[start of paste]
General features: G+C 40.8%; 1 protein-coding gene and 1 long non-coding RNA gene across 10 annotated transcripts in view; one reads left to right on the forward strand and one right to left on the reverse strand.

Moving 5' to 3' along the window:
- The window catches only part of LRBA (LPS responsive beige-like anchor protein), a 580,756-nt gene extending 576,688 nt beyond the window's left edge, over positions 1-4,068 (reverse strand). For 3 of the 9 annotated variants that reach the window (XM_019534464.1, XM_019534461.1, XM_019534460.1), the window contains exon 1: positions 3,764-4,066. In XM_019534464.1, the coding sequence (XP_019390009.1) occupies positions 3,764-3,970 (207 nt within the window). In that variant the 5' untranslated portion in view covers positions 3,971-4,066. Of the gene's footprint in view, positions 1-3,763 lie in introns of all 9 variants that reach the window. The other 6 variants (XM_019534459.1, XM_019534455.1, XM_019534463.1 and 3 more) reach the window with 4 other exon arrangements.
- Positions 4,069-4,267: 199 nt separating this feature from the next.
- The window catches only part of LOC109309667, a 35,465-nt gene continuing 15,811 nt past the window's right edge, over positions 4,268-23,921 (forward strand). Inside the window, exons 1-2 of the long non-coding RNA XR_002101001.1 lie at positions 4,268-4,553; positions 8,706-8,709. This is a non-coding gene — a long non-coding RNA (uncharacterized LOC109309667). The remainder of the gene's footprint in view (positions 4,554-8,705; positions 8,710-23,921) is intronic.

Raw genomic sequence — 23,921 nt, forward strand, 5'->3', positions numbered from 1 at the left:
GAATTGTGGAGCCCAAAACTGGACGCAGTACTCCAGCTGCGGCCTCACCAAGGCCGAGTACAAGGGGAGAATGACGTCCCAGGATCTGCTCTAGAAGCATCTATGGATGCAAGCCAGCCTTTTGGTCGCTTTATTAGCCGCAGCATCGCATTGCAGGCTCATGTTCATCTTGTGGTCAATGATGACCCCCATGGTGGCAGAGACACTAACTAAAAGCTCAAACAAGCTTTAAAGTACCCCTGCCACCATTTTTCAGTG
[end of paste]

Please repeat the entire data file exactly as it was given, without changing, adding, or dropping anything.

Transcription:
General features: G+C 40.8%; 1 protein-coding gene and 1 long non-coding RNA gene across 10 annotated transcripts in view; one reads left to right on the forward strand and one right to left on the reverse strand.

Moving 5' to 3' along the window:
- The window catches only part of LRBA (LPS responsive beige-like anchor protein), a 580,756-nt gene extending 576,688 nt beyond the window's left edge, over positions 1-4,068 (reverse strand). For 3 of the 9 annotated variants that reach the window (XM_019534464.1, XM_019534461.1, XM_019534460.1), the window contains exon 1: positions 3,764-4,066. In XM_019534464.1, the coding sequence (XP_019390009.1) occupies positions 3,764-3,970 (207 nt within the window). In that variant the 5' untranslated portion in view covers positions 3,971-4,066. Of the gene's footprint in view, positions 1-3,763 lie in introns of all 9 variants that reach the window. The other 6 variants (XM_019534459.1, XM_019534455.1, XM_019534463.1 and 3 more) reach the window with 4 other exon arrangements.
- Positions 4,069-4,267: 199 nt separating this feature from the next.
- The window catches only part of LOC109309667, a 35,465-nt gene continuing 15,811 nt past the window's right edge, over positions 4,268-23,921 (forward strand). Inside the window, exons 1-2 of the long non-coding RNA XR_002101001.1 lie at positions 4,268-4,553; positions 8,706-8,709. This is a non-coding gene — a long non-coding RNA (uncharacterized LOC109309667). The remainder of the gene's footprint in view (positions 4,554-8,705; positions 8,710-23,921) is intronic.

Raw genomic sequence — 23,921 nt, forward strand, 5'->3', positions numbered from 1 at the left:
GAATTGTGGAGCCCAAAACTGGACGCAGTACTCCAGCTGCGGCCTCACCAAGGCCGAGTACAAGGGGAGAATGACGTCCCAGGATCTGCTCTAGAAGCATCTATGGATGCAAGCCAGCCTTTTGGTCGCTTTATTAGCCGCAGCATCGCATTGCAGGCTCATGTTCATCTTGTGGTCAATGATGACCCCCATGGTGGCAGAGACACTAACTAAAAGCTCAAACAAGCTTTAAAGTACCCCTGCCACCATTTTTCAGTG